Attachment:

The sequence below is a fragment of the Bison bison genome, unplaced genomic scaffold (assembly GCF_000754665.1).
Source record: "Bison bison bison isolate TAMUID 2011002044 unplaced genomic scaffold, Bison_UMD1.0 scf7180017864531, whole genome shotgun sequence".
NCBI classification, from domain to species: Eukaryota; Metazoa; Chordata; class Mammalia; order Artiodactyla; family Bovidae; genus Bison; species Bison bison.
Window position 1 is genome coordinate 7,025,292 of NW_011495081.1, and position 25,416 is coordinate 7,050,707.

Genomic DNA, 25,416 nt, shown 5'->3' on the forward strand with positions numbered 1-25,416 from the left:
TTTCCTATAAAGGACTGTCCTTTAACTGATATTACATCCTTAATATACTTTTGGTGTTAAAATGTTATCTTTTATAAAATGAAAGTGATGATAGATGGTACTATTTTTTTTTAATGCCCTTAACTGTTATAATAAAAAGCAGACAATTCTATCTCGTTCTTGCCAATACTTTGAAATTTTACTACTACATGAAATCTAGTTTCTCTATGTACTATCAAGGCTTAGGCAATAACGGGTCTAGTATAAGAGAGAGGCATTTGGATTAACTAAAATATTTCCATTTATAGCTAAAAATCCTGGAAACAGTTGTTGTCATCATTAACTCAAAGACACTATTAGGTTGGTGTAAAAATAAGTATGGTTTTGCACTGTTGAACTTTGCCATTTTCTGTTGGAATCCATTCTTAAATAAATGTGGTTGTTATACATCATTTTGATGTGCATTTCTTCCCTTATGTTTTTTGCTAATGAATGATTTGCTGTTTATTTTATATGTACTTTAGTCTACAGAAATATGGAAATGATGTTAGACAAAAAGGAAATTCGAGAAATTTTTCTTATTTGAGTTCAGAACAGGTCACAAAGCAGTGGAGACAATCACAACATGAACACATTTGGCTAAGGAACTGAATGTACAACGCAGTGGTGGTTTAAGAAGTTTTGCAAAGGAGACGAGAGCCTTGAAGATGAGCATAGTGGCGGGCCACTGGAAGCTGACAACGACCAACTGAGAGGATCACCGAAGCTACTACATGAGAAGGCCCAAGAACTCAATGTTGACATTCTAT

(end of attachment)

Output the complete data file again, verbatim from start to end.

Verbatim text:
The sequence below is a fragment of the Bison bison genome, unplaced genomic scaffold (assembly GCF_000754665.1).
Source record: "Bison bison bison isolate TAMUID 2011002044 unplaced genomic scaffold, Bison_UMD1.0 scf7180017864531, whole genome shotgun sequence".
NCBI classification, from domain to species: Eukaryota; Metazoa; Chordata; class Mammalia; order Artiodactyla; family Bovidae; genus Bison; species Bison bison.
Window position 1 is genome coordinate 7,025,292 of NW_011495081.1, and position 25,416 is coordinate 7,050,707.

Genomic DNA, 25,416 nt, shown 5'->3' on the forward strand with positions numbered 1-25,416 from the left:
TTTCCTATAAAGGACTGTCCTTTAACTGATATTACATCCTTAATATACTTTTGGTGTTAAAATGTTATCTTTTATAAAATGAAAGTGATGATAGATGGTACTATTTTTTTTTAATGCCCTTAACTGTTATAATAAAAAGCAGACAATTCTATCTCGTTCTTGCCAATACTTTGAAATTTTACTACTACATGAAATCTAGTTTCTCTATGTACTATCAAGGCTTAGGCAATAACGGGTCTAGTATAAGAGAGAGGCATTTGGATTAACTAAAATATTTCCATTTATAGCTAAAAATCCTGGAAACAGTTGTTGTCATCATTAACTCAAAGACACTATTAGGTTGGTGTAAAAATAAGTATGGTTTTGCACTGTTGAACTTTGCCATTTTCTGTTGGAATCCATTCTTAAATAAATGTGGTTGTTATACATCATTTTGATGTGCATTTCTTCCCTTATGTTTTTTGCTAATGAATGATTTGCTGTTTATTTTATATGTACTTTAGTCTACAGAAATATGGAAATGATGTTAGACAAAAAGGAAATTCGAGAAATTTTTCTTATTTGAGTTCAGAACAGGTCACAAAGCAGTGGAGACAATCACAACATGAACACATTTGGCTAAGGAACTGAATGTACAACGCAGTGGTGGTTTAAGAAGTTTTGCAAAGGAGACGAGAGCCTTGAAGATGAGCATAGTGGCGGGCCACTGGAAGCTGACAACGACCAACTGAGAGGATCACCGAAGCTACTACATGAGAAGGCCCAAGAACTCAATGTTGACATTCTAT